Monday, 19 January 2009

Obama, transition, leadership, hope

The US limbers up for its 1997 Blair moment; The staging may be Busby Berkeley, but the emotion is real, and the sense of release, and hope. Non-trivial moments in history are catured by images that become, to use a much abused word, iconic.

Icons are windows into the divine providence; Iconic images mark out the turning points in our story. Soldiers on Iwo Jima (US) or St Paul’s in the Blitz (UK) spoke of struggle and hope, the child being shot in Vietnam spoke of victimhood and futility of the war, the twin towers of the end of progressive secular dreamland. The next two days will throw up several images, one or two of which will surely become iconic.

But only if the promise is given substance, fulfilled. We shall have to wait and see how that happens, or doesn’t. Obama is Lincoln-theming his inauguration; a noble cross-party gesture, especially if like the President-elect, you are a competent constitutional lawyer who actually knows the first thing about Lincoln. Obama's epic struggle to get there, involved transcending a name which was hardly designed for the hour by Madison Avenue. Lincoln was dismissed as “a fourth-rate lecturer, who cannot speak good grammar,” whose speeches wcomposer of “illiterate compositions... interlarded with coarse and clumsy jokes.” Nastier things have no doubt been said about Obama. The Tribune said of Lincoln that his shrewd course through the contraditctory torrents heading for the rocks at the Chicago Convention of 1860 was not trimming, “the result of ambition which measures words or regulates acts” but “the natural consequence of an equable nature and a mental constitution that is never off its balance.” So obscure was he that half the press were undertain as to whether his Christian name was “Abraham” or “Abram.” Lincoln came to his inauguration as a man who knew his own name, made public property.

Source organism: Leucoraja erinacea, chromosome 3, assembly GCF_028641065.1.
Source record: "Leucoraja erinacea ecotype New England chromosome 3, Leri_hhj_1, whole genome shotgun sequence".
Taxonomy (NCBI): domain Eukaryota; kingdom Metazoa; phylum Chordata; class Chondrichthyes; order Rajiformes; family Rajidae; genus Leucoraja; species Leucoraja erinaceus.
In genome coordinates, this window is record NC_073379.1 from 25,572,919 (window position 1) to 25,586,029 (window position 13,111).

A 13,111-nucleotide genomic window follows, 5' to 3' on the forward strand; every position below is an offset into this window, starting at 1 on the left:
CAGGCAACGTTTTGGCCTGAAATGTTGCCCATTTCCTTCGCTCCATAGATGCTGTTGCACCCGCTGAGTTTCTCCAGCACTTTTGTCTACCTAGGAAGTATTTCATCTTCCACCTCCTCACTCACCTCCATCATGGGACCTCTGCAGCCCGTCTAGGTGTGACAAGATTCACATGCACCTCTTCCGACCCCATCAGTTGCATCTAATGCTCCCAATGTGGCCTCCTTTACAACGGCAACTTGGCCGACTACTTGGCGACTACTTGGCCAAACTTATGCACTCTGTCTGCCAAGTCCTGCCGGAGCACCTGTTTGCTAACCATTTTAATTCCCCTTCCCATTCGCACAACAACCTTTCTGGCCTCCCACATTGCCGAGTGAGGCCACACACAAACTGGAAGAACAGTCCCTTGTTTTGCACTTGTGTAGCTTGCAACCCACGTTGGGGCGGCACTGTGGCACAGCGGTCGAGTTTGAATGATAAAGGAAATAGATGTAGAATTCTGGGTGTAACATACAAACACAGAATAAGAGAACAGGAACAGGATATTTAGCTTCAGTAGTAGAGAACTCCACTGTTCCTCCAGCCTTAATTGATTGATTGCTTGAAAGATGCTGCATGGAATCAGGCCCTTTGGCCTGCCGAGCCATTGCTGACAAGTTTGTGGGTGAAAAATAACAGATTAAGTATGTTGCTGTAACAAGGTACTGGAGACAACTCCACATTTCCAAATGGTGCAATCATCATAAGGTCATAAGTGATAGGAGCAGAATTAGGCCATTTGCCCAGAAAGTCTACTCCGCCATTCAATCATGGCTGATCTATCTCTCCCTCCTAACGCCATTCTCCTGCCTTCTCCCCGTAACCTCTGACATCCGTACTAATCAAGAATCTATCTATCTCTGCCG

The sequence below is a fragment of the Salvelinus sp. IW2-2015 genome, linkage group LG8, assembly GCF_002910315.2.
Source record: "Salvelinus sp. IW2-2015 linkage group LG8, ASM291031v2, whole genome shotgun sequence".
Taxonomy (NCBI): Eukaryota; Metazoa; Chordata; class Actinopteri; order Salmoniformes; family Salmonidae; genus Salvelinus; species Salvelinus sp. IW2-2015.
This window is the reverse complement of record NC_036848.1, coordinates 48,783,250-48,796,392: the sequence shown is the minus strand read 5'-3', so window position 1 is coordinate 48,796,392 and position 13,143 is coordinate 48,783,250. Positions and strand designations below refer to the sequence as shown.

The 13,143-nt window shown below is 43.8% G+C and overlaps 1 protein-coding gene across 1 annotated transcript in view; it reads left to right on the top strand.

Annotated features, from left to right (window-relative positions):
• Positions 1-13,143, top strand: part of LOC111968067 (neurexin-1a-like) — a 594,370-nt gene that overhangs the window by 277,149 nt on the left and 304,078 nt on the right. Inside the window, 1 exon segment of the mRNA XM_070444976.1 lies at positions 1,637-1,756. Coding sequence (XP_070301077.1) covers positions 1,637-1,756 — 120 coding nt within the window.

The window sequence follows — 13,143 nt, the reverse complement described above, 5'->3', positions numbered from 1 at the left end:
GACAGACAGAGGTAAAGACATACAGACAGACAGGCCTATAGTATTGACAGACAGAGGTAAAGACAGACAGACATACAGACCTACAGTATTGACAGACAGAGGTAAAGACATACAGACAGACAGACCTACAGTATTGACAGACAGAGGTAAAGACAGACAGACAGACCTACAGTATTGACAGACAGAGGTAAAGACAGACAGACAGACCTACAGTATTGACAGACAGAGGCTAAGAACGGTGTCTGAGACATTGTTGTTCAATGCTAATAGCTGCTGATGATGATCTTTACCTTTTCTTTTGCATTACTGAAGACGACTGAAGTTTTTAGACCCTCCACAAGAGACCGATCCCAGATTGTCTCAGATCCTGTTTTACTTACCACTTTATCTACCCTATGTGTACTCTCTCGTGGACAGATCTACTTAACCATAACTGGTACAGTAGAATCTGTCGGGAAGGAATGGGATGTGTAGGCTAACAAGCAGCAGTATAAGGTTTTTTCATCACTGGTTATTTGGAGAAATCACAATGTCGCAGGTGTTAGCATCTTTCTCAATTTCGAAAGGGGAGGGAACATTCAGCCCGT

Now Obama is on that spot, how is he supposed to do it? How do we all manage our expectations? Here are a couple of quotes to ponder about Leadership and future-making from the head of the best new West Coast religion to emerge in the past thirty years, Steve Jobs:

My job is to not be easy on people. My job is to make them better. My job is to pull things together from different parts of the company and clear the ways and get the resources for the key projects. And to take these great people we have and to push them and make them even better, coming up with more aggressive visions of how it could be.

and, speaking of the kind of attitude he wants to grow in his colleagues,

We don’t get a chance to do that many things, and every one should be really excellent. Because this is our life. Life is brief, and then you die, you know? And we’ve all chosen to do this with our lives. So it better be damn good. It better be worth it.

1 comment:

ResearchGirl said...

Dear Bishop Alan,

De-lurking briefly to say (a) your blog is a delight and (b) the deal with President Obama (I'm a dual-national and so enjoyed voting for him, I can't begin to tell you) is that if we fails it will be, in part, because those of us who have a duty to respond to his leadership also failed. He is a Miltonian democrat, after all, and his administration is working hard to give us a milieu in which we can act for good at as many scales as we can handle.

I don't think there will be a "Blair moment"; UK politicians don't want to share their tasks, power, or responsibility the way Milton (and Obama) suggests. It is just possible that many UK citizens aren't awake to the task either.

All things in due course with God, though.

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